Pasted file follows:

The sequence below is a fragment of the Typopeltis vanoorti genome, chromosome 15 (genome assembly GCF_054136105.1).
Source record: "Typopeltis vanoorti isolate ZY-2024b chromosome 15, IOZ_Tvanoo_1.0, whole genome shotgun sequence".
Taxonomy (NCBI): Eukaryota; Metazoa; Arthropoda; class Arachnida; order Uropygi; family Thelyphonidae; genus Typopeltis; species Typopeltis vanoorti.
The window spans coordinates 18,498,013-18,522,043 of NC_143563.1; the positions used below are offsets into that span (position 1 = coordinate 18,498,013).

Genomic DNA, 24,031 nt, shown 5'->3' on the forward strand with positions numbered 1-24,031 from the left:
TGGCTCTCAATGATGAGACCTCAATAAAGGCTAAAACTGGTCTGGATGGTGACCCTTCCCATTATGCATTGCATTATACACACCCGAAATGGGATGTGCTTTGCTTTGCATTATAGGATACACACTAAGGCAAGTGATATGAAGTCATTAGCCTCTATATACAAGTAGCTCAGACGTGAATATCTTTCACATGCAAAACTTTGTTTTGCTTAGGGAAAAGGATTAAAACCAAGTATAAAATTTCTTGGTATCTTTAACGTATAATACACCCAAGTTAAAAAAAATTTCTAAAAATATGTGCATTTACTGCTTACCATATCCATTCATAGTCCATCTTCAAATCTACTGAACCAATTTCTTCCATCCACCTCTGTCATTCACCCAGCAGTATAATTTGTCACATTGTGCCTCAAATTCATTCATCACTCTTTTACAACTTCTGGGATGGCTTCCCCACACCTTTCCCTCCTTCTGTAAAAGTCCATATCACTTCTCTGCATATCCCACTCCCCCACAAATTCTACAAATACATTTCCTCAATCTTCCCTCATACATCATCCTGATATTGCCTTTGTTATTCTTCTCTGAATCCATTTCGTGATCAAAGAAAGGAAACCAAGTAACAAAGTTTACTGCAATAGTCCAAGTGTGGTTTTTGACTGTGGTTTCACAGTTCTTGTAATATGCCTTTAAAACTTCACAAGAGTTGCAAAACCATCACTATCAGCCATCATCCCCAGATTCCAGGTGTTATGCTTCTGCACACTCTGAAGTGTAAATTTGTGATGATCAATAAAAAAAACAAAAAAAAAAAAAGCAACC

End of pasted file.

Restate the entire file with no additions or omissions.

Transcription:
The sequence below is a fragment of the Typopeltis vanoorti genome, chromosome 15 (genome assembly GCF_054136105.1).
Source record: "Typopeltis vanoorti isolate ZY-2024b chromosome 15, IOZ_Tvanoo_1.0, whole genome shotgun sequence".
Taxonomy (NCBI): Eukaryota; Metazoa; Arthropoda; class Arachnida; order Uropygi; family Thelyphonidae; genus Typopeltis; species Typopeltis vanoorti.
The window spans coordinates 18,498,013-18,522,043 of NC_143563.1; the positions used below are offsets into that span (position 1 = coordinate 18,498,013).

Genomic DNA, 24,031 nt, shown 5'->3' on the forward strand with positions numbered 1-24,031 from the left:
TGGCTCTCAATGATGAGACCTCAATAAAGGCTAAAACTGGTCTGGATGGTGACCCTTCCCATTATGCATTGCATTATACACACCCGAAATGGGATGTGCTTTGCTTTGCATTATAGGATACACACTAAGGCAAGTGATATGAAGTCATTAGCCTCTATATACAAGTAGCTCAGACGTGAATATCTTTCACATGCAAAACTTTGTTTTGCTTAGGGAAAAGGATTAAAACCAAGTATAAAATTTCTTGGTATCTTTAACGTATAATACACCCAAGTTAAAAAAAATTTCTAAAAATATGTGCATTTACTGCTTACCATATCCATTCATAGTCCATCTTCAAATCTACTGAACCAATTTCTTCCATCCACCTCTGTCATTCACCCAGCAGTATAATTTGTCACATTGTGCCTCAAATTCATTCATCACTCTTTTACAACTTCTGGGATGGCTTCCCCACACCTTTCCCTCCTTCTGTAAAAGTCCATATCACTTCTCTGCATATCCCACTCCCCCACAAATTCTACAAATACATTTCCTCAATCTTCCCTCATACATCATCCTGATATTGCCTTTGTTATTCTTCTCTGAATCCATTTCGTGATCAAAGAAAGGAAACCAAGTAACAAAGTTTACTGCAATAGTCCAAGTGTGGTTTTTGACTGTGGTTTCACAGTTCTTGTAATATGCCTTTAAAACTTCACAAGAGTTGCAAAACCATCACTATCAGCCATCATCCCCAGATTCCAGGTGTTATGCTTCTGCACACTCTGAAGTGTAAATTTGTGATGATCAATAAAAAAAACAAAAAAAAAAAAAGCAACC